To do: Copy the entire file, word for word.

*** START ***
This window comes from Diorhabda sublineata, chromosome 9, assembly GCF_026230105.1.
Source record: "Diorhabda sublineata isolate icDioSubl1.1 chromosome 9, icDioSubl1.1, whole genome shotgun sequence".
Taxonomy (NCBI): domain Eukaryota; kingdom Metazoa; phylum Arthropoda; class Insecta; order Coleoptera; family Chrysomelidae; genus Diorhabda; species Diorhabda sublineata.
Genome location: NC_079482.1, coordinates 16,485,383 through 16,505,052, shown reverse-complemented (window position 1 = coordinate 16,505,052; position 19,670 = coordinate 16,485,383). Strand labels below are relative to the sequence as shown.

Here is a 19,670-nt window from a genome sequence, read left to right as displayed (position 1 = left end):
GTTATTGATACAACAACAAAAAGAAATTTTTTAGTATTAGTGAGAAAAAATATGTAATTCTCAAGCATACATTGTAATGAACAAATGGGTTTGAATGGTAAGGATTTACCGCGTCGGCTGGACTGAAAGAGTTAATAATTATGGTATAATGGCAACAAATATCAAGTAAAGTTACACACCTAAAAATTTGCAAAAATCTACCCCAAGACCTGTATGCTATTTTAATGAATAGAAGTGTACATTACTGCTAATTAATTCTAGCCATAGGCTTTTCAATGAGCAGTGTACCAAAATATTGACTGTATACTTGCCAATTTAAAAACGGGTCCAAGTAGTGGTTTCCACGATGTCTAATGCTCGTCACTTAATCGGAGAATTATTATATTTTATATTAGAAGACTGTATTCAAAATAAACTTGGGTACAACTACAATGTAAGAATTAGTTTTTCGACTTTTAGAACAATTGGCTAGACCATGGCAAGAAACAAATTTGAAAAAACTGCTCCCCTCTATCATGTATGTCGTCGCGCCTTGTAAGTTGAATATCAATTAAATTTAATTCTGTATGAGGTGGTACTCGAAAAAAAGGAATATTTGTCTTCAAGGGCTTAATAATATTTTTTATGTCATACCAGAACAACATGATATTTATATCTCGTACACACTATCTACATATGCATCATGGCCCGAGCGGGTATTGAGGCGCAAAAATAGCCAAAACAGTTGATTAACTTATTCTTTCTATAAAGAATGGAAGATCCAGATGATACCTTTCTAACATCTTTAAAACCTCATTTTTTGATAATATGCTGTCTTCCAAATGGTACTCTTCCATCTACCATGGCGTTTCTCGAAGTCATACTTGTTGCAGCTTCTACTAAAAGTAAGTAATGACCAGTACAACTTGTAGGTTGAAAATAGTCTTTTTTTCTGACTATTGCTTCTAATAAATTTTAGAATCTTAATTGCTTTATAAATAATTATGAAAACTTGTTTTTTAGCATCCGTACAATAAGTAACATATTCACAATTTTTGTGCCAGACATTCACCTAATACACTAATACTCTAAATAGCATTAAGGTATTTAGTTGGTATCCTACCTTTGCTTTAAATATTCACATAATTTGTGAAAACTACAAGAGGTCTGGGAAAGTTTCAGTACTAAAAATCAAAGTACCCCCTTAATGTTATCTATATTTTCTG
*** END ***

This window comes from Diorhabda sublineata, chromosome 9, assembly GCF_026230105.1.
Source record: "Diorhabda sublineata isolate icDioSubl1.1 chromosome 9, icDioSubl1.1, whole genome shotgun sequence".
Taxonomy (NCBI): domain Eukaryota; kingdom Metazoa; phylum Arthropoda; class Insecta; order Coleoptera; family Chrysomelidae; genus Diorhabda; species Diorhabda sublineata.
Genome location: NC_079482.1, coordinates 16,485,383 through 16,505,052, shown reverse-complemented (window position 1 = coordinate 16,505,052; position 19,670 = coordinate 16,485,383). Strand labels below are relative to the sequence as shown.

Here is a 19,670-nt window from a genome sequence, read left to right as displayed (position 1 = left end):
GTTATTGATACAACAACAAAAAGAAATTTTTTAGTATTAGTGAGAAAAAATATGTAATTCTCAAGCATACATTGTAATGAACAAATGGGTTTGAATGGTAAGGATTTACCGCGTCGGCTGGACTGAAAGAGTTAATAATTATGGTATAATGGCAACAAATATCAAGTAAAGTTACACACCTAAAAATTTGCAAAAATCTACCCCAAGACCTGTATGCTATTTTAATGAATAGAAGTGTACATTACTGCTAATTAATTCTAGCCATAGGCTTTTCAATGAGCAGTGTACCAAAATATTGACTGTATACTTGCCAATTTAAAAACGGGTCCAAGTAGTGGTTTCCACGATGTCTAATGCTCGTCACTTAATCGGAGAATTATTATATTTTATATTAGAAGACTGTATTCAAAATAAACTTGGGTACAACTACAATGTAAGAATTAGTTTTTCGACTTTTAGAACAATTGGCTAGACCATGGCAAGAAACAAATTTGAAAAAACTGCTCCCCTCTATCATGTATGTCGTCGCGCCTTGTAAGTTGAATATCAATTAAATTTAATTCTGTATGAGGTGGTACTCGAAAAAAAGGAATATTTGTCTTCAAGGGCTTAATAATATTTTTTATGTCATACCAGAACAACATGATATTTATATCTCGTACACACTATCTACATATGCATCATGGCCCGAGCGGGTATTGAGGCGCAAAAATAGCCAAAACAGTTGATTAACTTATTCTTTCTATAAAGAATGGAAGATCCAGATGATACCTTTCTAACATCTTTAAAACCTCATTTTTTGATAATATGCTGTCTTCCAAATGGTACTCTTCCATCTACCATGGCGTTTCTCGAAGTCATACTTGTTGCAGCTTCTACTAAAAGTAAGTAATGACCAGTACAACTTGTAGGTTGAAAATAGTCTTTTTTTCTGACTATTGCTTCTAATAAATTTTAGAATCTTAATTGCTTTATAAATAATTATGAAAACTTGTTTTTTAGCATCCGTACAATAAGTAACATATTCACAATTTTTGTGCCAGACATTCACCTAATACACTAATACTCTAAATAGCATTAAGGTATTTAGTTGGTATCCTACCTTTGCTTTAAATATTCACATAATTTGTGAAAACTACAAGAGGTCTGGGAAAGTTTCAGTACTAAAAATCAAAGTACCCCCTTAATGTTATCTATATTTTCTG